Young investors are eager to learn. New federal regulations may change that.

By James Mitchell | December 20, 2023

Younger Americans face a looming challenge: financial literacy. Three out of four teens say they lack confidence in their knowledge of personal finances. Surveys have shown Gen Z struggles to answer basic questions about saving money, the use of debt, and investing. Unfortunately, new financial regulations from the federal government could set these young Americans back even more by making it harder for to invest in the stock market.

I have dedicated my career to helping eager New York students develop basic financial knowledge and build confidence when making financial decisions – and the results have been promising. If we truly want to prepare young adults to succeed in life, we must teach them about personal finances. But we must also ensure that federal rules and regulations don’t actively work against them.

The U.S. Securities and Exchange Commission (SEC) has proposed new rules that would put in place barriers between young investors and financial markets by fundamentally altering the structure of equity markets in the United States. These proposed rules should set off alarm bells for New York’s elected representatives in Washington, D.C., who have a vested interest in ensuring the next generation of New Yorkers have access to the even more and better financial investing opportunities as those who came before them.

This expansive package of rules would make sweeping changes to the current system and how stocks are priced, sold, and reported in the marketplace. Significant new restrictions on the way broker-dealers execute orders would likely end the era of commission-free trading that has allowed everyday investors to save an estimated $17 billion over just two years. Retail investors would likely lose access to many of the popular trading platforms that have emerged over the past decade. We would also almost certainly have to pay fees for many products and services that are currently available for free.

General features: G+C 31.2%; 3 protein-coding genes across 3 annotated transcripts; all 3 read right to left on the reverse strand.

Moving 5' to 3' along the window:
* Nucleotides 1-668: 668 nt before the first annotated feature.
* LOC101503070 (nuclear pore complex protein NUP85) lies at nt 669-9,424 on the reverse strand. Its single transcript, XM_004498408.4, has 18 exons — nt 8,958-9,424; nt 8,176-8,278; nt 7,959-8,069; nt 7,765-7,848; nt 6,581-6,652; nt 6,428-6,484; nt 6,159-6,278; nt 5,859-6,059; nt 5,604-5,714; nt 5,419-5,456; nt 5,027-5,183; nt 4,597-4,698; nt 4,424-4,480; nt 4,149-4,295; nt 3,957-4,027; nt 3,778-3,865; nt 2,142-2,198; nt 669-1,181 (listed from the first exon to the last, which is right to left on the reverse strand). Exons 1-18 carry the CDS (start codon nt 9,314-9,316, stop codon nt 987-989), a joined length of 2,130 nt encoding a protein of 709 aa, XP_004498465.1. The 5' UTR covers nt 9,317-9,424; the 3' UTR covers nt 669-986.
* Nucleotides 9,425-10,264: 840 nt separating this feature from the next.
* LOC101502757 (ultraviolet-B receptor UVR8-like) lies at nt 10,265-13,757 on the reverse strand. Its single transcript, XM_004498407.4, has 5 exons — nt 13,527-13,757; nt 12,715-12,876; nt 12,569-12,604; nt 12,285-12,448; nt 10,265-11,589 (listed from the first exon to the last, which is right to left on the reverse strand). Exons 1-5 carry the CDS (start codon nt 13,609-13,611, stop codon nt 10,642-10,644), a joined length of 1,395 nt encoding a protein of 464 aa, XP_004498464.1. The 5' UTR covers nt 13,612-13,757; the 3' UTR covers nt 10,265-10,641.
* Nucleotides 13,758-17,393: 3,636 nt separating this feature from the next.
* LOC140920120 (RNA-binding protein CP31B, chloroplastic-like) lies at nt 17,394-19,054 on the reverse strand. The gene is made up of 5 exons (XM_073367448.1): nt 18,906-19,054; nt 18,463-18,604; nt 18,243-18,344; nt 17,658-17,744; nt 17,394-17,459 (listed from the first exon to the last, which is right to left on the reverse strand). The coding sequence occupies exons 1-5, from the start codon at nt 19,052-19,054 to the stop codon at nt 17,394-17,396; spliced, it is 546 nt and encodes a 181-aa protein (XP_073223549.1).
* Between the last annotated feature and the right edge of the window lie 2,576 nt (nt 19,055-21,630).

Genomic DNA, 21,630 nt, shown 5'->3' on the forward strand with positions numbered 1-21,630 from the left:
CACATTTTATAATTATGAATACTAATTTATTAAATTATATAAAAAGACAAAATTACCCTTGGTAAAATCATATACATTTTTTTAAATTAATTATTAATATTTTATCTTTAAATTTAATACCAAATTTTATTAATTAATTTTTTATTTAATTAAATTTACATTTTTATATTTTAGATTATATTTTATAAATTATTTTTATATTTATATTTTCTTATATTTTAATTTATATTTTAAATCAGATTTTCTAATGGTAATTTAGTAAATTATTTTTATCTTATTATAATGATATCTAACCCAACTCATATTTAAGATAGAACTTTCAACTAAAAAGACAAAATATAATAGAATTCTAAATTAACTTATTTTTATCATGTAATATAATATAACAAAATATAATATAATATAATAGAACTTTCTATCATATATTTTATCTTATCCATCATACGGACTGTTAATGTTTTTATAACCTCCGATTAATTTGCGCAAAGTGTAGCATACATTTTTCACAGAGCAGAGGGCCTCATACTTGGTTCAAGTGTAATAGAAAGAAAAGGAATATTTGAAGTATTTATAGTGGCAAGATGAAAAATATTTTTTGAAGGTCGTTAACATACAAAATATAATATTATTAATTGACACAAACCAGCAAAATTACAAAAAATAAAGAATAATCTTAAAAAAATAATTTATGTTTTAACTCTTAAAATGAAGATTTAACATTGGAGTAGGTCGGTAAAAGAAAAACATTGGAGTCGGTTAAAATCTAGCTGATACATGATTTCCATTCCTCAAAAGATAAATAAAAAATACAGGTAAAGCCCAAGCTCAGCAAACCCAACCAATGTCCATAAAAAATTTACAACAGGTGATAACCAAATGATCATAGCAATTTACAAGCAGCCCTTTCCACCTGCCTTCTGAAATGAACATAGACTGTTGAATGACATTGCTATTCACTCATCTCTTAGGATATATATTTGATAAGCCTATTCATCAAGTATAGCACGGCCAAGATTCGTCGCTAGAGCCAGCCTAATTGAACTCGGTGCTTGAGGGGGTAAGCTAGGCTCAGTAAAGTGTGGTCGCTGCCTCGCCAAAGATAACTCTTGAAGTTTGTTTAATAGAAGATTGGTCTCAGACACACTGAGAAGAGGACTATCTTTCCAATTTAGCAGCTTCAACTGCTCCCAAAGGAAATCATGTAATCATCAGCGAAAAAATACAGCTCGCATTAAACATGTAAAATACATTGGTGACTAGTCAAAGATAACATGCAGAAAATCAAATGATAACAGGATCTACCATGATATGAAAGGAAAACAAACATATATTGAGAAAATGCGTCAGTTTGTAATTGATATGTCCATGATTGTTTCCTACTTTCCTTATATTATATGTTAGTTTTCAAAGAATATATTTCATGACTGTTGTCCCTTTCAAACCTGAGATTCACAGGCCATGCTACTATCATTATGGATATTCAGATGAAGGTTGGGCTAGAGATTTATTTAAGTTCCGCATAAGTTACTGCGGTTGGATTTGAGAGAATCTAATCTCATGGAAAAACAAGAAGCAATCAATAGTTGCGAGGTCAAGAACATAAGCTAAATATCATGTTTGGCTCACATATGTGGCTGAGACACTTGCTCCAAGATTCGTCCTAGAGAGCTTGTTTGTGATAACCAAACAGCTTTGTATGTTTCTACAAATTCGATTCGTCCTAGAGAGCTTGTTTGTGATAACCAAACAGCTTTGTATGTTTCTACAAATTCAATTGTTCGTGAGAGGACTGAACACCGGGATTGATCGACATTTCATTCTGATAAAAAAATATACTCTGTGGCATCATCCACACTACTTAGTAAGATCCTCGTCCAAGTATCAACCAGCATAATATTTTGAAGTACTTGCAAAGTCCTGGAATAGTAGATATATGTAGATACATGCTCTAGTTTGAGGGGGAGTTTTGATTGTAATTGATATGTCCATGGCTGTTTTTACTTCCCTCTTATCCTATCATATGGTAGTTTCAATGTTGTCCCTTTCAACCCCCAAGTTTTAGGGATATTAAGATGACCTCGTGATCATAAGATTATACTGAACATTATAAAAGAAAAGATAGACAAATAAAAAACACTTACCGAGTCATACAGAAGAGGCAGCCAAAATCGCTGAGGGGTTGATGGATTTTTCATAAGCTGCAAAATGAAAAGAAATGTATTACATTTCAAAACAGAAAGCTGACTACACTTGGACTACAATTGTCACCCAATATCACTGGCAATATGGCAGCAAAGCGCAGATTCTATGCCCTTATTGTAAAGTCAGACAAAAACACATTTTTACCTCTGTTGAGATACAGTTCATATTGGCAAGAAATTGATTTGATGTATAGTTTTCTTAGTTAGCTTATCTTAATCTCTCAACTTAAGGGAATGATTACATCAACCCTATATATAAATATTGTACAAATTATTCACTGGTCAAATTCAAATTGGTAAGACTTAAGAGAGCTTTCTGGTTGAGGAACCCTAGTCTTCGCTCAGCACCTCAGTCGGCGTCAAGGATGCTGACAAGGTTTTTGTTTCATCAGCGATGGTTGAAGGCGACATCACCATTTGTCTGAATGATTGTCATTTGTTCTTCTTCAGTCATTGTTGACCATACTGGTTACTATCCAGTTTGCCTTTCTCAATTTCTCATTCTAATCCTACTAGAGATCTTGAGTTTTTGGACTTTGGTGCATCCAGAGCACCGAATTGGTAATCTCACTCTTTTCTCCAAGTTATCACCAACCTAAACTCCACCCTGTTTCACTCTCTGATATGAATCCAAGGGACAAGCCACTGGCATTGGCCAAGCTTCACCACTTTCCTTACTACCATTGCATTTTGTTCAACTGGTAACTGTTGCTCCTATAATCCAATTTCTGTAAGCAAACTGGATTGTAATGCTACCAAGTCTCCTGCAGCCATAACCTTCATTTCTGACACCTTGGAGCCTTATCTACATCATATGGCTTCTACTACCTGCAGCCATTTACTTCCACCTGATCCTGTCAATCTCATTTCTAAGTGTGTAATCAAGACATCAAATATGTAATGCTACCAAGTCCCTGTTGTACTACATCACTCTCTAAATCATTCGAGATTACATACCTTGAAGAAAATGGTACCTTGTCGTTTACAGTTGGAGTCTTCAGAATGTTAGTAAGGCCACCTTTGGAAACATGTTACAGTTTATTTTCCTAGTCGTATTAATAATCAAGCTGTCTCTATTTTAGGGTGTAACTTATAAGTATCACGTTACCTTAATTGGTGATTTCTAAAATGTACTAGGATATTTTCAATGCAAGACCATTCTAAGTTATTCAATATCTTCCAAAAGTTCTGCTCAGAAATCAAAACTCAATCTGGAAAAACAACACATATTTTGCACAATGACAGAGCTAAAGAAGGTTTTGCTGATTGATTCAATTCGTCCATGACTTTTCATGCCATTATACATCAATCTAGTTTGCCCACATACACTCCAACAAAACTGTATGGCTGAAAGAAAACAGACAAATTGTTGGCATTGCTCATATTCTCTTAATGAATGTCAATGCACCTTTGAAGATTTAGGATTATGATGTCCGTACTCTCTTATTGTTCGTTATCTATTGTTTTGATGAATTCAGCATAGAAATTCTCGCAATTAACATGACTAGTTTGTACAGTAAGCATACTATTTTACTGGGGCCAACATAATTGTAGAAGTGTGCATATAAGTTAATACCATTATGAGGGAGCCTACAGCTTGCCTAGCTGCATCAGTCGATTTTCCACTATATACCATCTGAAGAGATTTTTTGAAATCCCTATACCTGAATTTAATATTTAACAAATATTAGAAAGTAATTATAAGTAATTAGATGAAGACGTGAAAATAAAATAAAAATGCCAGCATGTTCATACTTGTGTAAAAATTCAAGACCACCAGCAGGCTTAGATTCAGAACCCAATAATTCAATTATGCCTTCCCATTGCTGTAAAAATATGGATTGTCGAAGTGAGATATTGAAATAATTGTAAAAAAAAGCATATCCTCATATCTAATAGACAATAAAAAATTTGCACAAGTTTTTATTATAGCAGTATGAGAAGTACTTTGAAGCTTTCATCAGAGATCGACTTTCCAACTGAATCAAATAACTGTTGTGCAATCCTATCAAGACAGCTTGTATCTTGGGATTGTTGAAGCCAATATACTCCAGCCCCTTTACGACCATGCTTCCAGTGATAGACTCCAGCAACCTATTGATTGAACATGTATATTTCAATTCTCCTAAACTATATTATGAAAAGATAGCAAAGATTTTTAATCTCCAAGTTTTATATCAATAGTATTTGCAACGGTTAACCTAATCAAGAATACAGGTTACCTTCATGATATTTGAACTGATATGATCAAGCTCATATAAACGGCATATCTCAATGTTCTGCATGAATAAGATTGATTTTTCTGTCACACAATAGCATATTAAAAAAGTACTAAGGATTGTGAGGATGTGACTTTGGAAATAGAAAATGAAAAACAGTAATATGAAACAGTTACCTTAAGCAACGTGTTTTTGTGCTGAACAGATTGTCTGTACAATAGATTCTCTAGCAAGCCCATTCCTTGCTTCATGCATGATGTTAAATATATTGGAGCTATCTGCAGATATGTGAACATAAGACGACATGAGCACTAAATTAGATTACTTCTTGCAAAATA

Thankfully, a broad range of stakeholders have mobilized to tell the SEC that these proposed rules would be a disaster for retail investors. For instance, the National Association of Securities Professionals wrote to the SEC expressing their concerns that “these proposals will harm millions of retail investors by making the process of buying and selling stock more difficult and potentially reinstating barriers to entry – both economic and non-economic – that for decades kept younger, lower income, female, and minority individuals out of the market altogether.”

But lawmakers in Congress, which oversees the SEC, need to join the chorus of opposition against these rules, support young people interested in investment opportunities, and not erect new barriers to accessing capital markets.

As the founder of Young Futures, a New York-based financial literacy program that helps children and teens learn the basics of business and how to invest money, I have seen firsthand how the rise of investment apps has made the world of investing more accessible for young people. With these financial apps and useful information at their fingertips, it is estimated that around 56 percent of under-25-year-olds are already investors. This is great news, as it expands the next generation’s opportunities to build wealth, start businesses, and earn a more secure financial future.

We should all be heartened by the eagerness of this next generation to invest in the stock market. While many young students may still be learning the basics of personal finances, it is an overwhelmingly good sign that they are interested in investing. I will continue to work diligently with my colleagues to ensure young New Yorkers have the knowledge and tools they need to chart successful paths toward their financial futures. But federal lawmakers must also do their part by telling regulators to avoid onerous new rules and regulations that would discourage young Americans from participating in financial markets.

James Mitchell is the founder of Young Futures.